Russian tea culture
Since 1638, tea has had a rich and varied history in Russia. Due in part to Russia's cold northern climate, it is today considered the de facto national beverage, one of the most popular beverages in the country, and is closely associated with traditional Russian culture. It was traditionally taken at afternoon tea, but has since spread as an all day drink, especially at the end of meals, served with dessert. An important aspect of the Russian tea culture is the ubiquitous Russian tea brewing device known as a samovar, which has become a symbol of hospitality and comfort.[by whom?]
Tea in Russia was introduced in 1638, when a Mongolian ruler donated to Tsar Michael I four poods (65–70 kg) of tea. According to Jeremiah Curtin, it was possibly in 1636 that Vassili Starkov was sent as envoy to the Altyn Khan. As a gift to the Tsar, he was given 250 pounds of tea. Starkov at first refused, seeing no use for a load of dead leaves, but the Khan insisted. Thus was tea introduced to Russia. In 1679, Russia concluded a treaty on regular tea supplies from China via camel caravan in exchange for furs. The Chinese ambassador to Moscow made a gift of several chests of tea to Alexis I. However, the difficult trade route made the cost of tea extremely high, so that the beverage became available only to royalty and the very wealthy of Russia. In 1689, the Treaty of Nerchinsk was signed that formalized Russia's sovereignty over Siberia, and also marked the creation of the Tea Road that traders used between Russia and China.
Between the Treaty of Nerchinsk and the Treaty of Kyakhta (1727), Russia would increase its caravans going to China for tea, but only through state dealers. In 1706, Peter the Great made it illegal for any merchants to trade in Beijing. In 1786, Catherine the Great re-established regular imports of tea. By the time of Catherine's death in 1796, Russia was importing more than 3 million pounds by camel caravan in the form of loose tea and tea bricks, enough tea to considerably lower the price so that middle and lower class Russians could afford the beverage.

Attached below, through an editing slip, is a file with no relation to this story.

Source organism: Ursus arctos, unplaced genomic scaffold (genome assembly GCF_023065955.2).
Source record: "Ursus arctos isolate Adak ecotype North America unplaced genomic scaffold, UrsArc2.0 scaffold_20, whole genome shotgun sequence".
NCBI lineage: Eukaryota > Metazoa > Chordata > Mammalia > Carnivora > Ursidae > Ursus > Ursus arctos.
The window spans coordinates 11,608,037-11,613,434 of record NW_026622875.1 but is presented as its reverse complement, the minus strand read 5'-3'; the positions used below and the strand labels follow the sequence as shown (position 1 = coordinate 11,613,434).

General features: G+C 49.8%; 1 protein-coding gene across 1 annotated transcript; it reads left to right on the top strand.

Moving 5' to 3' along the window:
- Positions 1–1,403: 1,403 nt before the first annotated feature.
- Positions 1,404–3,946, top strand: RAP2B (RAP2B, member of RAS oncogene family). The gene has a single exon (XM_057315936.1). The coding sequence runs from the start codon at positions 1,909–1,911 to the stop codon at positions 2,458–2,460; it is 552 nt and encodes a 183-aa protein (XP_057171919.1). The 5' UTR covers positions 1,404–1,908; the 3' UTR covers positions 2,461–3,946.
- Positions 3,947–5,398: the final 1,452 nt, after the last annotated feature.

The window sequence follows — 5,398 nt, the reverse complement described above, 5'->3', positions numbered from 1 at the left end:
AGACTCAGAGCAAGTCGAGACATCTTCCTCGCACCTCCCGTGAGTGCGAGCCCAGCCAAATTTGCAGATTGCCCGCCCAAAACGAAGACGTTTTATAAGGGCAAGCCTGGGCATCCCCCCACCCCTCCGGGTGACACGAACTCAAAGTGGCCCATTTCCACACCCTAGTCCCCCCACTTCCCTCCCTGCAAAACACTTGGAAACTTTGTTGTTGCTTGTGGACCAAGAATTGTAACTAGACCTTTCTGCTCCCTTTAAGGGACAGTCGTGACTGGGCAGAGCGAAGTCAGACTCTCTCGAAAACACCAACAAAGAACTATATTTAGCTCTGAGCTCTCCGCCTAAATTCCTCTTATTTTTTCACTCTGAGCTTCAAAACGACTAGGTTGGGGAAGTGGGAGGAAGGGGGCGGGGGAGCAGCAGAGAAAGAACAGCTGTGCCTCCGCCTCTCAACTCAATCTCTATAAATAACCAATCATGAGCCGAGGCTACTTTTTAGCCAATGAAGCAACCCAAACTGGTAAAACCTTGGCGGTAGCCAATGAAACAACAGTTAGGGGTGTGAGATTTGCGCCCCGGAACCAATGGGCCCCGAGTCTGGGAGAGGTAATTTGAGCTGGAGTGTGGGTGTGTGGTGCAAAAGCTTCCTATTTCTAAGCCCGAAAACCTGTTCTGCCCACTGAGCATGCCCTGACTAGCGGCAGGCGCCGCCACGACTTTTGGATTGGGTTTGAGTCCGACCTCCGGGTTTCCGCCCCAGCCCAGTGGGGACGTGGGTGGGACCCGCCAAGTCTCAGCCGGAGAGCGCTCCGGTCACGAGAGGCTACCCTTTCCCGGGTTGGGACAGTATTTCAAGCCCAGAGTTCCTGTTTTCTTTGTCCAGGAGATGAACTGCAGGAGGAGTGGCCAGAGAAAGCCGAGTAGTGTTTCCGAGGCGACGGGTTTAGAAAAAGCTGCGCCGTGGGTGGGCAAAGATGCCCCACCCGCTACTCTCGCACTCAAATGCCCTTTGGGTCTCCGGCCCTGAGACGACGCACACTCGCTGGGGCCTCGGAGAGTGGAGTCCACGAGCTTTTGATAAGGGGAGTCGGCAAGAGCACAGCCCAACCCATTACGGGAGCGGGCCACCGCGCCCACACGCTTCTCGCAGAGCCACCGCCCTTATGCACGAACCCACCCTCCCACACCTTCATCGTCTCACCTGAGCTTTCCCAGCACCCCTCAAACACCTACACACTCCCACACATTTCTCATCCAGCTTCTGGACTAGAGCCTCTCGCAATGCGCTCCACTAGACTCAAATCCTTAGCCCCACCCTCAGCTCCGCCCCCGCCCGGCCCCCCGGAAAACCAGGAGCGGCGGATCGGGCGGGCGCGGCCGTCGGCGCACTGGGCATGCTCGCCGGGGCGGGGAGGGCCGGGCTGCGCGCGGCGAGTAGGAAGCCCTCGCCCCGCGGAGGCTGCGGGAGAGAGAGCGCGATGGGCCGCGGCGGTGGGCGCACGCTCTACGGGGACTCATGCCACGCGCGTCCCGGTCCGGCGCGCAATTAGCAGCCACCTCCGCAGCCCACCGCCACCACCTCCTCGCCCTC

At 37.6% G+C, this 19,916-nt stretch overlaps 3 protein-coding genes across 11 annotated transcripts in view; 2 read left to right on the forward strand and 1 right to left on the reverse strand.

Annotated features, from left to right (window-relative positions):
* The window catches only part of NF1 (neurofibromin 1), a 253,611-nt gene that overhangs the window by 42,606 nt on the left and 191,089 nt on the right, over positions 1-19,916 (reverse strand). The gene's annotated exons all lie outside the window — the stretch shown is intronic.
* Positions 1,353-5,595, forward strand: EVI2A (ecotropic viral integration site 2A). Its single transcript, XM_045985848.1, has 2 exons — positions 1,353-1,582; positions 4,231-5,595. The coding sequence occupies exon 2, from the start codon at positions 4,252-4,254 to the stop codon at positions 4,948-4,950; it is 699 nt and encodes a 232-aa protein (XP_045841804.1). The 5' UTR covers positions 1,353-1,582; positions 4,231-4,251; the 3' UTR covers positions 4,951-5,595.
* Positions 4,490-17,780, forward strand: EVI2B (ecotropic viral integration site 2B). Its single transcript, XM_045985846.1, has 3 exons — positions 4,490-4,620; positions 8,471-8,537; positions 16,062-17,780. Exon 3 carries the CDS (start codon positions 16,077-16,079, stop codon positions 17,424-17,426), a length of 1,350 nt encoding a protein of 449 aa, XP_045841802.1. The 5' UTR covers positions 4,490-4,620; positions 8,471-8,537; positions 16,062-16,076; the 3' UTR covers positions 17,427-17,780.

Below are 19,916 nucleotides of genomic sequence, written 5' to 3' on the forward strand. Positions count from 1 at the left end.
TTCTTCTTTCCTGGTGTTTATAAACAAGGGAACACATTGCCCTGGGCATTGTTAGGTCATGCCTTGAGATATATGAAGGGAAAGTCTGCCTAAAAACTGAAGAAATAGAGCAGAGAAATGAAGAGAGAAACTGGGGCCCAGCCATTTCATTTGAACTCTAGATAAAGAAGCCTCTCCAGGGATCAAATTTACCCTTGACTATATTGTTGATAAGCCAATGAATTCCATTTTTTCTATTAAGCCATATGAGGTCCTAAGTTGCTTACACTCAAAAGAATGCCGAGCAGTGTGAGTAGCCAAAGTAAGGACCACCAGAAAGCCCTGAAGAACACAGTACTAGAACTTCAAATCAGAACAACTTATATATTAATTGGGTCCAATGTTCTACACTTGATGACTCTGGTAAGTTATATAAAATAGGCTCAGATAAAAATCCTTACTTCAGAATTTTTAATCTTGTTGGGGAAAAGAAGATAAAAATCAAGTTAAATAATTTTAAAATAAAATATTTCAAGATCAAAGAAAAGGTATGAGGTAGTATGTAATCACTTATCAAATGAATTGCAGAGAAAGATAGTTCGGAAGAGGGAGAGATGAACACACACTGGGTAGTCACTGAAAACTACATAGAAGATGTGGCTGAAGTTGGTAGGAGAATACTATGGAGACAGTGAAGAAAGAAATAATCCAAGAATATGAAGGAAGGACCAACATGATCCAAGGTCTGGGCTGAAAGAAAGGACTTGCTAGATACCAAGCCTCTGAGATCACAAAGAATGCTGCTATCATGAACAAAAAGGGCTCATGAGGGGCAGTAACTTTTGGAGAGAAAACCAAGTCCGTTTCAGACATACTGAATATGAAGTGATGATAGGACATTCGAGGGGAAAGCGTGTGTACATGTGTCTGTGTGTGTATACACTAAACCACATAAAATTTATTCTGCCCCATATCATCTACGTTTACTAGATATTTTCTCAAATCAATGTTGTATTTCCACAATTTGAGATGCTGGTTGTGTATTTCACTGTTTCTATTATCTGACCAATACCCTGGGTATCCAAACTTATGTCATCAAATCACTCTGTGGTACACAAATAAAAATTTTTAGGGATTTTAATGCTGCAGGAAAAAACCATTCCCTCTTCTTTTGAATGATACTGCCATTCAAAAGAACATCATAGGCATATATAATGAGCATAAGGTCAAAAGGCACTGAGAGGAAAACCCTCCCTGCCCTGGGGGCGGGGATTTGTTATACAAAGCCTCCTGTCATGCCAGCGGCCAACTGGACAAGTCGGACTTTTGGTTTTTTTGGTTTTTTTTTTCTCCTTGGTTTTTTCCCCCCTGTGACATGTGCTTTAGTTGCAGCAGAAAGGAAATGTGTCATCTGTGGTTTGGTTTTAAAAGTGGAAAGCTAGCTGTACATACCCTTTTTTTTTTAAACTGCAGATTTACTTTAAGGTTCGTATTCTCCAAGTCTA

The peak year for the Kiakhta tea trade was in 1824, and the peak year for the tea caravans was 1860. From then, they started to decline when the first leg of the Trans-Siberian Railway was completed in 1880. Faster train service allowed for tea to be imported from nearly a year and a half to eventually just over a week. The decline in Chinese tea in the mid 19th century in turn meant that Russia began to import more tea from Odessa, and London. By 1905, horse drawn tea transport had ended, and by 1925 caravan as the sole means of transport for tea had ended. In 2002, Russia imported some 162,000 metric tons of tea.
By the end of the 18th century, tea prices had moderately declined. The first local tea plant was set in Nikitsk botanical gardens in 1814, while the first industrial tea plantation was established in 1885. The tea industry did not take off until World War I, and greatly expanded following World War II. However, by the mid 1990s, tea production came to a standstill. Today, the main area in Russia for tea production is in the vicinity of Sochi.
Traditionally, black tea is the most common tea in Russia, but green tea is becoming more popular.
Traditional tea in Russia includes the traditional type known as Russian Caravan as it was originally imported from China via camel caravan. As the trip was very long, usually taking as long as sixteen to eighteen months, the tea acquired its distinctive smoky flavor from the caravan's campfires. Today, this tea is often given its smoky flavor after fermentation or is a keemun or a "black or oolong from China or Formosa (Taiwan) with a hint of smoky Lapsang Souchong or Tarry Souchong." 
A notable feature of Russian tea culture is the two-step brewing process. First, tea concentrate called zavarka (Russian: заварка) is prepared: a quantity of dry tea sufficient for several persons is brewed in a small teapot. Then, each person pours some quantity of this concentrate into the cup and mixes it with hot water; thus, one can make one's tea as strong as one wants, according to one's taste. Sugar, lemon, honey or jam can then be added freely.